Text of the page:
8 Flexible Work Arrangements Best Practices

What is one best practice for flexible work arrangements?

To help you follow best practices for flexible work arrangements, we asked CEOs and business leaders this question for their best advice. From centralizing workplace communication to defining the extent of flexibility, there are several best practices you may adopt to create and maintain flexible work arrangements for your employees.

Here are eight best practices for flexible work arrangements:

  • Centralize Workplace Communication
  • Conduct Business in Asynchronous Manner
  • Be Sure To Provide Training
  • Track Progress Toward Clearly Defined Goals
  • Alternate Activity Days
  • Hold Regular Meetings To Maintain Accountability
  • Measure Performance By Results
  • Define The Extent of Flexibility


Centralize Workplace Communication

Ensure that you have a centralized platform for the majority of important communication. This is to ensure that employees who work remotely don’t miss out on anything important. Slack, for instance, is a very popular application used for workplace communication. These platforms help you build a central hub or network for all employees regardless of working schedule. Platforms like this also give you a digital record of communicated expectations and updates. In the long run, they help optimize workplace productivity and increase efficiency.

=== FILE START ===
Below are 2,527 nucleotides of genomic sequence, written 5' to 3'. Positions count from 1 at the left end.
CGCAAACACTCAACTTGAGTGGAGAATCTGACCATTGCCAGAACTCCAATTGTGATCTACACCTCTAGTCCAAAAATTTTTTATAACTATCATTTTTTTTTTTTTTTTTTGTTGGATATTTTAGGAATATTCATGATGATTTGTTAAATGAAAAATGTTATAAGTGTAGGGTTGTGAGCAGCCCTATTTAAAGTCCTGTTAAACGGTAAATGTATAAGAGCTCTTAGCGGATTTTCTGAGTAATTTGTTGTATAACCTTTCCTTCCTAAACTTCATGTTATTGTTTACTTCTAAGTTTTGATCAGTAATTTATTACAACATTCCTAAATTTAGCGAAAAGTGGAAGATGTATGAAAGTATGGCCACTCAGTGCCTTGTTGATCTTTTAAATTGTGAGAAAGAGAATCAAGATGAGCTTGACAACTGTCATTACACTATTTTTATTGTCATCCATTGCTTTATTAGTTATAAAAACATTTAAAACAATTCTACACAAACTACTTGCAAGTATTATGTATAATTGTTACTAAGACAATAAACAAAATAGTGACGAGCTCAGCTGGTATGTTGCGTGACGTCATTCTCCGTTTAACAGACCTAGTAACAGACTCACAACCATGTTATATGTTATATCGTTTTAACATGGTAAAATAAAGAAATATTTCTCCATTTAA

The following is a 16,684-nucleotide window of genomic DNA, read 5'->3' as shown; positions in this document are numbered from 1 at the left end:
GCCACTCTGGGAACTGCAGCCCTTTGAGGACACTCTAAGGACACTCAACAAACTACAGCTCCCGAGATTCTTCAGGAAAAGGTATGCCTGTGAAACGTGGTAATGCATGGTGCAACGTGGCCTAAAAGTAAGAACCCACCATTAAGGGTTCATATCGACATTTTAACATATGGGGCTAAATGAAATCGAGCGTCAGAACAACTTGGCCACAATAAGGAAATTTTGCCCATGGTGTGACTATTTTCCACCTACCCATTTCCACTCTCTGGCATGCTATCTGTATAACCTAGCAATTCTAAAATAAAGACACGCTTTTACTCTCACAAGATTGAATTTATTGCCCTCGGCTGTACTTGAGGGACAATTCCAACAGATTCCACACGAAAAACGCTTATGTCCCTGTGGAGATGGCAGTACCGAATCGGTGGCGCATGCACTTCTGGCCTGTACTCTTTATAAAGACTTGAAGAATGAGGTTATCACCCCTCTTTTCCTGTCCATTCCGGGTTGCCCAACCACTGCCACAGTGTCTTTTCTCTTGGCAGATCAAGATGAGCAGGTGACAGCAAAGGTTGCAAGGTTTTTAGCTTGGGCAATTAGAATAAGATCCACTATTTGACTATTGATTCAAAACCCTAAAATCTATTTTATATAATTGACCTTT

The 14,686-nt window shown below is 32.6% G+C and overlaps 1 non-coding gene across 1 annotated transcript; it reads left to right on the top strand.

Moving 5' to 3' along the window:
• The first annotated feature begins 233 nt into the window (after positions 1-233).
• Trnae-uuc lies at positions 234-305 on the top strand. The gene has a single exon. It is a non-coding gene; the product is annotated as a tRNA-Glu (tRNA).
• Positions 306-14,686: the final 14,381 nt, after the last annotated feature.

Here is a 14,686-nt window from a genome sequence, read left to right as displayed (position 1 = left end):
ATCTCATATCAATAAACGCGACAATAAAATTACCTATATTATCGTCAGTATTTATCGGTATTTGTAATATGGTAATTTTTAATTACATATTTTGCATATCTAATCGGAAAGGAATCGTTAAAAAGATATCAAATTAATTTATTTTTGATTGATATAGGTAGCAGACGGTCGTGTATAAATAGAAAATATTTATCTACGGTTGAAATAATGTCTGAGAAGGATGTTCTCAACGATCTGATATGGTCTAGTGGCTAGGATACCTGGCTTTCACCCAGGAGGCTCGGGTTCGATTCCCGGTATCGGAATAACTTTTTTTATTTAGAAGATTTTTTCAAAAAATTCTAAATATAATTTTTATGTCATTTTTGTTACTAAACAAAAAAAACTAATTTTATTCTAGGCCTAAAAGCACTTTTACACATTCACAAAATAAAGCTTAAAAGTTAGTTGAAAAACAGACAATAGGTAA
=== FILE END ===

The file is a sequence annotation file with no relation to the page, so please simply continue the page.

Eric Ang, One Search Pro


Conduct Business in Asynchronous Manner

If you wish to provide true work flexibility then you must not try and conduct all meetings and collaboration synchronously. Conducting business in an asynchronous manner means people don’t have to be on the same time zone, same schedule etc. People can then work around childcare, family arrangements or just taking some time off in the middle of the day for personal mental health relief. It also gives people time to clearly think about an issue and provide a considered succinct reply and hones and refines written communication which is good training for many aspects of the business.
It does require a different communication style and some getting used to but is well worth it. It also helps avoid all that wasted time in meetings when people could simply read background briefing papers; it also forces people to put forward a proposal succinctly with well reasoned arguments.

Dale Reardon, All Accessibility Matters


Be Sure To Provide Training

Be sure to provide training for all employees and ensure it’s remote so everyone can attend, whether they’re in the office or telecommuting. This gets the whole team involved and creates a bond as a company. Topics could range from tech training or industry trends, for example. In doing so, it allows workers to still participate regardless of their office environment.

Natália Sadowski, Nourishing Biologicals


Track Progress Toward Clearly Defined Goals